Also committed: boys basketball, rugby, wrestling, boys track, boys volleyball, baseball and boys tennis.
Future food providers include Calise’s Market, Jr’s Deli & Grille, and Four Brothers Pizza. All are grateful for the business, and eager to help.
Boys soccer co-captain Jack Douglas, flanked by Tutti’s owner Maria Funicello and Officer Jimmy Sullivan.
ASF — the always-helpful sports store — is involved too. Norwalk Hospital staffers are on their feet all day. So they’ve been provided new socks — and chewing gum. (Their mouths get stale wearing masks).
Hot meals for the Fire Department, courtesy of Staples football and Viva Zapata.
There are plenty of other groups to feed too, like supermarket and pharmacy personnel, utility workers and others.
More teams can get involved — not just Staples, but throughout town. Other organizations can help as well.
Regular readers know “06880” often laments the loss of things that make a town a community.
Movie theaters. Mom-and-pop shops.
I’m talking about real bars. Not bars attached to restaurants, like so many places in town: Spotted Horse, Tavern on Main, Arezzo, Little Barn, you name it.
And not restaurants with very active bars, like Viva’s and the Duck.
No. I mean actual, go-and-stay-and-drink-and-maybe-have-peanuts-but-a-place-where-everybody-knows-your-name bar.
The Westport equivalent of Cheers.
Parsell’s Purcell’s was that kind of bar, on the Post Road near Southport. So was the Red Galleon, across from Green’s Farms Elementary School.
Ship’s Lantern was too, downtown on the Post Road (before it become The Ships nearby — which today is Tiffany 🙁 ).
Then there was “The Bridge.”
Formally Ye Olde Bridge Grill — though there was nothing formal about it — The Bridge sat on Post Road West, right over the bridge (aha!), a couple of doors down from National Hall (at the time, Fairfield Furniture), and directly opposite Art’s (now Winfield) Deli.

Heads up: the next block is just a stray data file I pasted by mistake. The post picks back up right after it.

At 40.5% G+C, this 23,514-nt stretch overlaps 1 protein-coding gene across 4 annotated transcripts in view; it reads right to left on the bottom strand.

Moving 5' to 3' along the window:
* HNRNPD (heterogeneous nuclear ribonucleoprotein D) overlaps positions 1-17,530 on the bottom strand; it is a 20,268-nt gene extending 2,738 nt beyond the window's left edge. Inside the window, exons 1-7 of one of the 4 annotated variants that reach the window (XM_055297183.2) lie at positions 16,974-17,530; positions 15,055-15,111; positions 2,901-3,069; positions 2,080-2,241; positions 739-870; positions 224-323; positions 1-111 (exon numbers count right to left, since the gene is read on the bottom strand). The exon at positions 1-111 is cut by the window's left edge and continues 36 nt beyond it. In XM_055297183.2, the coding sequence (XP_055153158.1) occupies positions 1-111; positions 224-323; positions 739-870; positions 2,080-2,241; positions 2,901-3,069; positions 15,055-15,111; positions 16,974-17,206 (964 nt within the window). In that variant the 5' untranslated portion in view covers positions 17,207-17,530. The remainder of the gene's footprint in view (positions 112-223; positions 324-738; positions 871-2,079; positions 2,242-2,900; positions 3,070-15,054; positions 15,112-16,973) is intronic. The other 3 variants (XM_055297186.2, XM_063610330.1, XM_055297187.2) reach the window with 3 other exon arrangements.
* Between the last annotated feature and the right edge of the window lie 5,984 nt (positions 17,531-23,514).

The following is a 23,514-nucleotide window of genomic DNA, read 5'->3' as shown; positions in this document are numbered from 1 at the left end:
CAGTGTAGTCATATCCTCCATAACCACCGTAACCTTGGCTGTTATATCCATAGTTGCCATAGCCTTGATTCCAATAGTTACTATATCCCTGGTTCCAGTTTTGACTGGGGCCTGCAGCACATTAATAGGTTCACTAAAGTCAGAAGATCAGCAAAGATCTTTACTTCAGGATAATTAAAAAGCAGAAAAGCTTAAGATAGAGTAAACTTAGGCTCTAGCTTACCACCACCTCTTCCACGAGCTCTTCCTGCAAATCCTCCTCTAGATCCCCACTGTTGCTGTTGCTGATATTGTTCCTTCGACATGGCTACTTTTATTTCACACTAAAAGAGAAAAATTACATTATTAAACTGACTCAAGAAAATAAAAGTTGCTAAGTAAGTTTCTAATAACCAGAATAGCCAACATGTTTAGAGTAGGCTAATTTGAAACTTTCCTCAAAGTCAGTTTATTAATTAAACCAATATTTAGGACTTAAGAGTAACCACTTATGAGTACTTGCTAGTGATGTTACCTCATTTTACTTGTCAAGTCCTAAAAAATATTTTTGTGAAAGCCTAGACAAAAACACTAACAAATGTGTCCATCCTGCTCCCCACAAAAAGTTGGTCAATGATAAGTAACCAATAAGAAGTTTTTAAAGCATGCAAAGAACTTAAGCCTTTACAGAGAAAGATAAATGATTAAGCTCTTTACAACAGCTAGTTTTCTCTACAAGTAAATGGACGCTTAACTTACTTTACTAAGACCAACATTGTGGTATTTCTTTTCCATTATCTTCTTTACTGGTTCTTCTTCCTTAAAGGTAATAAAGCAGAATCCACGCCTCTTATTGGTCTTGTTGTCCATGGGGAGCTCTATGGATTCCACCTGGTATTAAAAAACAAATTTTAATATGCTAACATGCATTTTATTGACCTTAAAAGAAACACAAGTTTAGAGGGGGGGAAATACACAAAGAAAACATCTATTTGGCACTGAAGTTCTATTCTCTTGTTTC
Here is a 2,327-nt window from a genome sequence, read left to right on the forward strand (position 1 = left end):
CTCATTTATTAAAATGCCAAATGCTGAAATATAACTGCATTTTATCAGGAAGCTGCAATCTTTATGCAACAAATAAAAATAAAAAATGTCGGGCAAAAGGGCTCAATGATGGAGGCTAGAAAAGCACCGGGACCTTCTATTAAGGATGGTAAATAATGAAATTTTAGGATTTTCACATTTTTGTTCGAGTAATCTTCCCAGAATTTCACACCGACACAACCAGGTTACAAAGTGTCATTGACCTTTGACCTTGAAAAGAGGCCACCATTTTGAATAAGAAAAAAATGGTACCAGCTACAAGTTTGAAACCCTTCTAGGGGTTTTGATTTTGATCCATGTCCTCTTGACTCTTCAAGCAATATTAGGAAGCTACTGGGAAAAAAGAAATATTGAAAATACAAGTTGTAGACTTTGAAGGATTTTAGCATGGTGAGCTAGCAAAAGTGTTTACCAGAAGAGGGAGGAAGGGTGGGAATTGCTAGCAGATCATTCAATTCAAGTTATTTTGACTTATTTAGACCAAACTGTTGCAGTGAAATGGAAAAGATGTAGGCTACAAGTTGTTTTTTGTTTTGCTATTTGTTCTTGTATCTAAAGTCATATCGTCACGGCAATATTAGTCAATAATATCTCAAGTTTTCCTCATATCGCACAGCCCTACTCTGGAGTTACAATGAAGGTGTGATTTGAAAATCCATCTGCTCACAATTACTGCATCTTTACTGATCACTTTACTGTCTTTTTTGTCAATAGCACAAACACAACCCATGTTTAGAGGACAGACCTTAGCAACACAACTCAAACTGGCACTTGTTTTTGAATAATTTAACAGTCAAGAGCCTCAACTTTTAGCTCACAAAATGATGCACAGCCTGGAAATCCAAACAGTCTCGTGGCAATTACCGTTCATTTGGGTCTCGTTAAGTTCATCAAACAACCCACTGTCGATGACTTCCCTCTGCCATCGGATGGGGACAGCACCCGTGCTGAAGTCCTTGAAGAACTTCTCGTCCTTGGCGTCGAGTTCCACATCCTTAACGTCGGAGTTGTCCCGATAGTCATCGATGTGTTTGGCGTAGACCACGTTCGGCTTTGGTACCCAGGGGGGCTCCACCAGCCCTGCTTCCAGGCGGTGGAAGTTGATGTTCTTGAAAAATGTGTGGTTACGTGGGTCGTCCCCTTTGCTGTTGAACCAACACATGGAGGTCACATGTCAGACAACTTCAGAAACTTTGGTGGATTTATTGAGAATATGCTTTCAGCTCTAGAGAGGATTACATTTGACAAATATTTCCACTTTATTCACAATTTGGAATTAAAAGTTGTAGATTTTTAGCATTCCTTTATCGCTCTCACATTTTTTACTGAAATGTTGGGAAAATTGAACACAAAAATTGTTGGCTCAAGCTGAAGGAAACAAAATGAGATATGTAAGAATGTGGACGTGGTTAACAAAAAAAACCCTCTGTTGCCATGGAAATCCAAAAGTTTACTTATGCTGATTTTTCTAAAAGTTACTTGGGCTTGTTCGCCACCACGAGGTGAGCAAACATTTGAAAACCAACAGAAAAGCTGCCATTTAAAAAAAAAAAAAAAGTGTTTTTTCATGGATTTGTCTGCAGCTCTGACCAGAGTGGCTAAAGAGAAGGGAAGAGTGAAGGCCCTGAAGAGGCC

It was around for years, but hit its stride in the 1970s and ’80s. With generous owner Dave Reynolds, popular manager/bartender Dennis Murphy, a large and loyal bunch of regulars, and a jukebox that played the same songs over and over and over again (“Domino” by Van Morrison, anyone?), The Bridge was the kind of gathering spot we just don’t have any more.
Owner Dave Reynolds …
(It was also the sponsor of an Under-23 soccer team of the same name. Stocked with the best Westport players of its time, and their friends from the college and semi-pro ranks, it won all kinds of state and regional championships. After every match, players and fans celebrated you-know-where.)
… and manager Dennis Murphy (standing, left). He coached the Bridge Grille team to many state titles.
Things change. Rents rose. The drinking age rose too, from 18 to 21.
The Bridge has been gone for 3 decades or so. Today it’s an antiques shop, or something like that.
Match Burger Lobster was one of two double winners. From left: Matthew Mandell, director of the Westport Weston Chamber of Commerce; restaurant owner Matt Storch, and Ira Bloom of Berchem Moses, contest sponsor.
Best Veggie Burger: Little Barn
Best Non-beef Burger (fish, turkey, lamb…): Little Barn
Best Fast Food Burger: Shake Shack
Best Slider: Dunville’s
Honorable Mention: Rothbard and Parker Mansion
Vegans: Eat your hearts out!
In more Westport Weston Chamber news, the 5th Supper & Soul event takes place on Saturday (April 6).
One $75 ticket buys 3 great entertainment elements: a 3-course dinner at 6 p.m., a concert with Head for the Hills, and happy hour prices for drinks after the show.
Participating restaurants are 190 Main, Amis, Jesup Hall, Rothbard Ale + Larder, Spotted Horse, Tavern on Main and Wafu. All are located within a couple of blocks of Seabury Center, where the concert takes place.
Head for the Hills has been together for 15 years. They mix rock, folk, R&B and bluegrass. Mandell says, “If you like Mumford & Sons, you’ll love this band.” (Check out the video below — you’ll agree!)
Click here for tickets. A limited number of concert-only tickets are available too.